IT HAPPENS ONLY IN INDIA,
GREAT JOB MR. PARMAR
it is good to eat as many as vegetables and fruits (totally vegetarian), but my aurvedic doctor asked me to stop eating every...
May be good news for landlords who now have metro connection
two incidents of fire in April ruined traders of the plastic scrap market in Mundka village in Delhi’s outskirts. While waste pickers search heaps of burnt plastic for metal scraps they can sell to buy a meal, the land owners in Mundka are hoping for better times. The plastic scrap market, possibly the largest in India, is likely to shift, which means they can get higher rentals. Mundka is now connected by metro rail and land prices have started spiralling.
Puneet Lakra, a land-owner, said the scrap units fetch a rental of only Rs 5 to Rs 15 per sq metre per month.
Better tenants would be welcome, he said. Salaried class people are now moving into Mundka area and demand for residential and commercial space increased after Delhi Metro Rail Corporation started testing the 11-km route between Mundka and Inderlok three months ago, said Ramesh Chander, a real estate agent. He said the scrap market was an eyesore for his customers. “Land owners in Mundka have already developed 70 per cent of their land as factories and colonies. Once the plastic market shifts, they may want to invest in developing the remaining 30 per cent land,” Chander said while adding rental from residential areas are Rs 110 per sqm.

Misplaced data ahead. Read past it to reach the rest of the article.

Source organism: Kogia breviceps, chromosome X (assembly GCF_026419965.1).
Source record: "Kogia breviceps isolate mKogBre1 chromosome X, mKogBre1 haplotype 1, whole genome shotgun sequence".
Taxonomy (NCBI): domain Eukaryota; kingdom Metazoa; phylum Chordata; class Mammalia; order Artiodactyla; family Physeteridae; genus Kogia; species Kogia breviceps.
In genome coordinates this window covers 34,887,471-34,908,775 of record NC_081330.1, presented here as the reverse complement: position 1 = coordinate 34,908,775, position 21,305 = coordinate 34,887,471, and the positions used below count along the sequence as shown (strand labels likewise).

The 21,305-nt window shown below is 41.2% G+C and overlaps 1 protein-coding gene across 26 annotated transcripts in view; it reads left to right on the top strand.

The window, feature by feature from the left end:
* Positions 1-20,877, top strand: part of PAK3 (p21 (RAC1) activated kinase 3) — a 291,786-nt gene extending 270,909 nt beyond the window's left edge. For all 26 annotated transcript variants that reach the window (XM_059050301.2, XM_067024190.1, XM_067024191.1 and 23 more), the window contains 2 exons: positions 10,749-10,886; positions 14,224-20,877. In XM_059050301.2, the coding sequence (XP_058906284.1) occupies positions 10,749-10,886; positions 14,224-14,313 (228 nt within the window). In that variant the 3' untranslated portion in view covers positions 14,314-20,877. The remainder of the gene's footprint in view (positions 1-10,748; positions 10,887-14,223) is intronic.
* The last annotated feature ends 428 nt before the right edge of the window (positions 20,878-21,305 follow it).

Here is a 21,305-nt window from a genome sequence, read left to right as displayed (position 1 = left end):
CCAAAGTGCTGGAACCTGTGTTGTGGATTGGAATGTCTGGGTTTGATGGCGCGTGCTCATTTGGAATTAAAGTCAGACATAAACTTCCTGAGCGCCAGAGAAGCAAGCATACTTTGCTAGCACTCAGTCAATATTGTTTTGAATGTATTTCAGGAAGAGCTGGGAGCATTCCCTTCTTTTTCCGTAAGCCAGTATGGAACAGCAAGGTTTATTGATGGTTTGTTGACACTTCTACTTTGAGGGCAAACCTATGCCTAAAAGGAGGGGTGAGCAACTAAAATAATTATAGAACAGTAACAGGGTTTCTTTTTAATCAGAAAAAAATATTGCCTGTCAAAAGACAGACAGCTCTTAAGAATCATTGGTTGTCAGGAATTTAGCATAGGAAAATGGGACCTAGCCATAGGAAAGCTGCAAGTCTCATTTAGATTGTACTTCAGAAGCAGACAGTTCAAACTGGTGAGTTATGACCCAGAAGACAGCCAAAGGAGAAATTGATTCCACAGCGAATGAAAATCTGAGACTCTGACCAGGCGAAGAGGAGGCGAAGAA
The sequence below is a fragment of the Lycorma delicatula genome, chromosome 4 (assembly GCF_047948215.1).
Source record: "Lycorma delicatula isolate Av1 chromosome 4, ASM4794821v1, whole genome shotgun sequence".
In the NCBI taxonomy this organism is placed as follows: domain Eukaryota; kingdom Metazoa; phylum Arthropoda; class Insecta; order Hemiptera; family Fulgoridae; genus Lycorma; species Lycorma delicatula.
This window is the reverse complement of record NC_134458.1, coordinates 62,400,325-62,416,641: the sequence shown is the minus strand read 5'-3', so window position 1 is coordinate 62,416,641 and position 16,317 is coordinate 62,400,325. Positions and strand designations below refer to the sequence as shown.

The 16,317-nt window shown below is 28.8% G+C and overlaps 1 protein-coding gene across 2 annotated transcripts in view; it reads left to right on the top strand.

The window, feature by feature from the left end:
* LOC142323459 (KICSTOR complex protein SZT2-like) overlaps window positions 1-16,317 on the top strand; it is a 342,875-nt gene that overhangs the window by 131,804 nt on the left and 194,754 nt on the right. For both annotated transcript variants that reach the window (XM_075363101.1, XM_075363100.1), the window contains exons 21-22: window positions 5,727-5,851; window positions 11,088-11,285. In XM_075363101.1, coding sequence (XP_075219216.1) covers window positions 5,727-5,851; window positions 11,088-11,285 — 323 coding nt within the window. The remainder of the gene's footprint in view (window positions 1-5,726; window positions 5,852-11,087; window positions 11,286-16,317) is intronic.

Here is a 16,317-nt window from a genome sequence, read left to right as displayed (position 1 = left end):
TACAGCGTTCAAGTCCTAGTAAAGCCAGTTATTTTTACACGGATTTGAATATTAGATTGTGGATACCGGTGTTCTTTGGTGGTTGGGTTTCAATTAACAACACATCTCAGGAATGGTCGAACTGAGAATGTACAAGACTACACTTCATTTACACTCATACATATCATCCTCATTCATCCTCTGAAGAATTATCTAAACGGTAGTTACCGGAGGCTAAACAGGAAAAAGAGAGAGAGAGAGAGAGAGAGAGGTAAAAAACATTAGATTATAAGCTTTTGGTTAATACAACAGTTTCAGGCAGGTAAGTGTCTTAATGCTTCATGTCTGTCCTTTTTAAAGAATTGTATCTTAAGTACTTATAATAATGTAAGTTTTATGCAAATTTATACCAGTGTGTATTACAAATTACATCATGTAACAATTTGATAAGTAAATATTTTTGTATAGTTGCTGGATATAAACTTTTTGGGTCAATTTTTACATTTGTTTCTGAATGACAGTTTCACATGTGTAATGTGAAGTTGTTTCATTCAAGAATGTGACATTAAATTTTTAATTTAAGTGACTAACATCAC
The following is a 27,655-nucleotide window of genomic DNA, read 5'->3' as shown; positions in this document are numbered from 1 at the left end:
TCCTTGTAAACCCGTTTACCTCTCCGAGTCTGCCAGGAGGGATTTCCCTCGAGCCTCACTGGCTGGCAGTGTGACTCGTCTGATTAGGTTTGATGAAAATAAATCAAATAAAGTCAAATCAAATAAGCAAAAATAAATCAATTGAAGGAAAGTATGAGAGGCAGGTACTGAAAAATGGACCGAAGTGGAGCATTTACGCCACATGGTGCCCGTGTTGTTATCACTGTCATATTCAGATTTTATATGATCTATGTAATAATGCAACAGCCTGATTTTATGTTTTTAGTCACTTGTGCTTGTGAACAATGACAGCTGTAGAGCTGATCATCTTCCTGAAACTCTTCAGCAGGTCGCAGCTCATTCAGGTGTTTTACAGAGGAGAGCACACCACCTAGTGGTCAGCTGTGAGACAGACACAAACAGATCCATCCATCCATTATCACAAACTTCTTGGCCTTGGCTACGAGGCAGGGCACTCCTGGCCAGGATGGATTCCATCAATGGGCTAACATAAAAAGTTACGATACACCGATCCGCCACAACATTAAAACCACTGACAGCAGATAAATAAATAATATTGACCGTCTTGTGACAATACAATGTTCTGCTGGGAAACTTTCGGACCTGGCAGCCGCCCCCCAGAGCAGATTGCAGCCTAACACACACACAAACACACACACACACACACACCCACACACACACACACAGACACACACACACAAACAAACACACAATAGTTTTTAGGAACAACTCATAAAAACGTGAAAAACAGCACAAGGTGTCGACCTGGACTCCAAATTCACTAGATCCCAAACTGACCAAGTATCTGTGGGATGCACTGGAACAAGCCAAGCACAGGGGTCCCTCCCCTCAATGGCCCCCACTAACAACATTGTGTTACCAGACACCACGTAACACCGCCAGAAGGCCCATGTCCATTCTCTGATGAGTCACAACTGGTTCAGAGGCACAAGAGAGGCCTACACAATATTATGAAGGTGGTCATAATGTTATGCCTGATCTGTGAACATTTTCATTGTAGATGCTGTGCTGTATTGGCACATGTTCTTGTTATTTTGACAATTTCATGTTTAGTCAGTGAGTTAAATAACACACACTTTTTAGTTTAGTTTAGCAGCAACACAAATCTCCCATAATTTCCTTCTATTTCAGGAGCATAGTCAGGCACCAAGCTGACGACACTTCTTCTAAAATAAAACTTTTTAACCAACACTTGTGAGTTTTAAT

Things were different 15 years ago when the scrap dealers shifted from Jwalapuri in 1995 after fire gutted the pvc market there. At that time land owners in Mundka were glad to rent out their land to the scrap dealers who did not want to shift to Tikri Kalan industrial market where Delhi Development Authority offered space. The traders refused to shift saying land allotted to them was insufficient. The Delhi government is now planning to shift the shops to Tikri near the border. Waste pickers like Kaju Devi from Patna who was earning just enough to feed her three children and send them to school said she had no idea what to do next.